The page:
The Bakken and Eagle Ford deposits produce more than 80 percent of U.S. tight oil. David Hughes, author of Drill, Baby, Drill, estimated that the combined production of both deposits will end up being the equivalent of ten months of U.S. consumption. The U.S. Geological Service (USGS) estimated that Bakken contains 3.65 billion barrels of recoverable oil — about six weeks of current global consumption. The U.S. Energy Information Agency (EIA) predicted that Bakken oil will peak in 2017.
Tim Morgan is a consultant who does a lot of work for investment bankers. In his eye-opening 2013 report, Perfect Storm, he concluded, “the economy as we have known it for more than two centuries, will cease to be viable at some point within the next ten or so years unless, of course, some way is found to reverse the trend.”
Heinberg recommends that we shift to renewable energy with utmost speed. Hmmm. Solar panels and wind turbines have a limited lifespan. Using them, repairing them, and replacing them requires the existence of an extremely unsustainable industrial civilization. This civilization is unlikely to last long as it gets strangled by energy shortages and hammered by social unrest. We’ll be forced to make a painful transition to muscle-powered agriculture, which cannot feed seven billion. Somewhere along the line, televisions, laptops, and refrigerators will become useless ballast. Even if scientists invented a way to extract affordable energy for another 200 years, it would be a foolish thing to do. We’ve burned far too much carbon already.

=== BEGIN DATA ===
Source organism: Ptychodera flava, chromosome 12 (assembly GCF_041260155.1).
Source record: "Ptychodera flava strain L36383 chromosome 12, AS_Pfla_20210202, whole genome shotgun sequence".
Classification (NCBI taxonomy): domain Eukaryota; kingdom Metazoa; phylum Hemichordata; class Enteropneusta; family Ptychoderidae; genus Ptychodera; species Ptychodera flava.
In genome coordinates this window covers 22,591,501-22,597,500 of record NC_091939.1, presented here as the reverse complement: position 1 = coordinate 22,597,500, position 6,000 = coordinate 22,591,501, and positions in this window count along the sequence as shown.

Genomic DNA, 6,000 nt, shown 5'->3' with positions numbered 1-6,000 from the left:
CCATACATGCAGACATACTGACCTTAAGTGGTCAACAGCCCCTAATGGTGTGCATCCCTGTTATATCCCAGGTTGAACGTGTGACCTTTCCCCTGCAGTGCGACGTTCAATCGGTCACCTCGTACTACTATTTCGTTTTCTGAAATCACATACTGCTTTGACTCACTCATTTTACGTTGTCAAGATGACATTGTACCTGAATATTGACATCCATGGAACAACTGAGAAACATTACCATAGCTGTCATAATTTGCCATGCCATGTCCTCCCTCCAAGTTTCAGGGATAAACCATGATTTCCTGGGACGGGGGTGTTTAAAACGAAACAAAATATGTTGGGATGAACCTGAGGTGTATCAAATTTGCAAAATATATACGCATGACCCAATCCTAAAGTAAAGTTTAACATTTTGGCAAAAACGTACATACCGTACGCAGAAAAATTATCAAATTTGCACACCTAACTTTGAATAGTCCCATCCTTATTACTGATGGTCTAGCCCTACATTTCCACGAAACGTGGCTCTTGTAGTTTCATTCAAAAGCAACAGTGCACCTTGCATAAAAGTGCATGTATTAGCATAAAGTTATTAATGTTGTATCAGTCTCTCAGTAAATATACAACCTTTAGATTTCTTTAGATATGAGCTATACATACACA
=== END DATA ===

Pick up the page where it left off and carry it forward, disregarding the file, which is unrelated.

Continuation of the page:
I wonder if it might be more useful to voyage into the realm of unconventional thinking, on a sacred mission to explore a lot of big questions. Over and over, we are told that cool people work really hard, become really prosperous, and buy lots of really cool stuff. To me, that sounds like a tragic waste of the precious gift of life. It’s causing lots of irreparable damage for no good reason. We weren’t born to live like this. We were born for a life of freedom, to enjoy a normal and natural standard of living. Imagine that.
The book is short, full of helpful charts and graphs, well documented, and delightfully easy to read and understand. The book’s Introduction can be read HERE.
Heinberg, Richard, Snake Oil — Fracking’s False Promise, Post Carbon Institute, Santa Rosa, California, 2013.